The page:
So the Sugar Tax has arrived and I see one of Cameron’s ex advisors has been congratulating herself in last edition of ‘The Sunday Times’ (paywall) for persuading him to institute it.
It is certainly a start.
Rather like taxing cigarettes it is to be hoped it will be the start on changing behaviour. It needs to be increased regularly and systematically. And also be properly policed. It is no use if Coca-Cola becomes yet another variety on the smugglers’ already extensive range of food and drink currently avoiding UK excise and EU tariffs.
Never mind the deluded hypothected NHS tax, which some consider the public would accept, the public really need to know that, according to diabetes.co.uk :
In total, an estimated £14 billion pounds is spent a year on treating diabetes and its complications, with the cost of treating complications representing the much higher cost.
They estimate that the cost of diabetes to the NHS is over £1.5m an hour or 10% of the NHS budget for England and Wales. This equates to over £25,000 being spent on diabetes every minute.
Even more, they consider that there are additional annual resource costs that the economy sustains as a result of diabetes:
Absenteeism: £8.4 billion per year
Early retirement (at least at a level of fairness by comparison with everyone else) : £6.9 billion per year
Social benefits: £0.152 billion
A lesser estimate but still enormous is that of the ‘The Diabetes Times’ which estimates the cost of treating diabetes, at £10 billion a year.
Still, the arrival of the new tax and the ‘sugar tax year’ is by no means a bad idea, and starting with fizzy drinks is certainly the best area to start. But what many manufacturers have already done is substitute artificial sweeteners for sugar. As artificial sweeteners are known to inflame the gut and upset its microbial balance, regular consumption seems to increase the risk of developing glucose intolerance and metabolic disease. Indeed some have even suggested that artificial sweeteners are potent neurotoxins (perhaps we should ask our Foreign Secretary).
It would make much more sense to get 10% off the NHS by not drinking Coca-Cola and its similarly sweet, nutritionally useless, indeed nutritionally harmful, competitors. Why do we allow these recently arrived drinks (UK distribution was not at all widespread until the late 1930s) to still flourish when we now know that they poison us? Indeed although it describes itself as the ‘Real Thing’ we know it isn’t. Yet dependancy on Cocaine, the real, ‘Real Thing’ seems, somewhat ironically, to be much less costly to us all.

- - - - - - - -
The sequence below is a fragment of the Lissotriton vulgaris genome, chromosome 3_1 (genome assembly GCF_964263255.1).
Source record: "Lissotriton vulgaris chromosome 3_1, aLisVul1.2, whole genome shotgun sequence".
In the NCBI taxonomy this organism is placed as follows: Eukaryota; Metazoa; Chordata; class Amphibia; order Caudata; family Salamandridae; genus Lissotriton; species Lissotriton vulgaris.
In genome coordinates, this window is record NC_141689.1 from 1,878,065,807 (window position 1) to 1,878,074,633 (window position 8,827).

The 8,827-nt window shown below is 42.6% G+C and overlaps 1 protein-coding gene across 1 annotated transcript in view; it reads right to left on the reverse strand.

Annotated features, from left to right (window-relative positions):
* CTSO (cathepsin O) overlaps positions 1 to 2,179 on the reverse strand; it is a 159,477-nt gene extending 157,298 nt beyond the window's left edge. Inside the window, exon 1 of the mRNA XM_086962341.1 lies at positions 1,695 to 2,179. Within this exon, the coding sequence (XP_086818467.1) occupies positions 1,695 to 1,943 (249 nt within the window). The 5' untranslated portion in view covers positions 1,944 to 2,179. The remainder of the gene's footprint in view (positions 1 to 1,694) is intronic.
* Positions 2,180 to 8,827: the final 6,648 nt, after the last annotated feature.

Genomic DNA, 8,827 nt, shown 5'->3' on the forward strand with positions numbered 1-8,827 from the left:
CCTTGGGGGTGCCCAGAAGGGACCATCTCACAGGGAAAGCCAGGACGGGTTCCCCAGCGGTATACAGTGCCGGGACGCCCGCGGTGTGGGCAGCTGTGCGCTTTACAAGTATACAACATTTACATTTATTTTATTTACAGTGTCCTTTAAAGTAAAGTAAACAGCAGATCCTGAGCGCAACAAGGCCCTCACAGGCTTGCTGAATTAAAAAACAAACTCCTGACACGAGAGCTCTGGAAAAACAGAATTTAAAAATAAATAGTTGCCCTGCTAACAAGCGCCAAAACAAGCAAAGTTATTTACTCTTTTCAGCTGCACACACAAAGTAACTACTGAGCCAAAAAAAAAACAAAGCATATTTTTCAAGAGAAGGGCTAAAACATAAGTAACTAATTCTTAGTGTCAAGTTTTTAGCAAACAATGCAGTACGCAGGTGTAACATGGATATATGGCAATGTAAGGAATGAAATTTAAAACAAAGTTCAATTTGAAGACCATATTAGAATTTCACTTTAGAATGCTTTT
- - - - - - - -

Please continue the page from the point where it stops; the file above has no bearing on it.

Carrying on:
Equally disturbing is that some drinks have actually increased the amount of artificial sweeteners to substitute for the sugar. And yet this product was outlawed by the FDA until Donald Rumsfelt, Chairman of a company that created ‘Aspartame’, obtained a reversal.
Thus our gut bacteria are being bombarded with things that we never ate — or, certainly never ate in the concentrations we eat now.
We really need to concentrate on cutting out sugar (never widely consumed in England till at earliest, the fourteenth century and then probably rarely in Britain on any scale till the next century).
Add in to this that we have cut out fat – as the statistics have proved that we have, people compensate for the missing fat and start loading up on carbohydrates, which the body converts into sugar—and then body fat.
So, spend and tax aside, or as it really is, our health and wellbeing resources, should not be concentrated on trying to keep people employed to encourage our bad health. We should, instead, try to encourage another way: much reduced confectionery and no soft drinks. We could also grow to love fat again but reduce the carbohydrates. That will not only improve our health, it will also save us money.
It is quite incredible that this austerity government, led by a diabetic Prime Minister, hasn’t spotted this easy, easy win…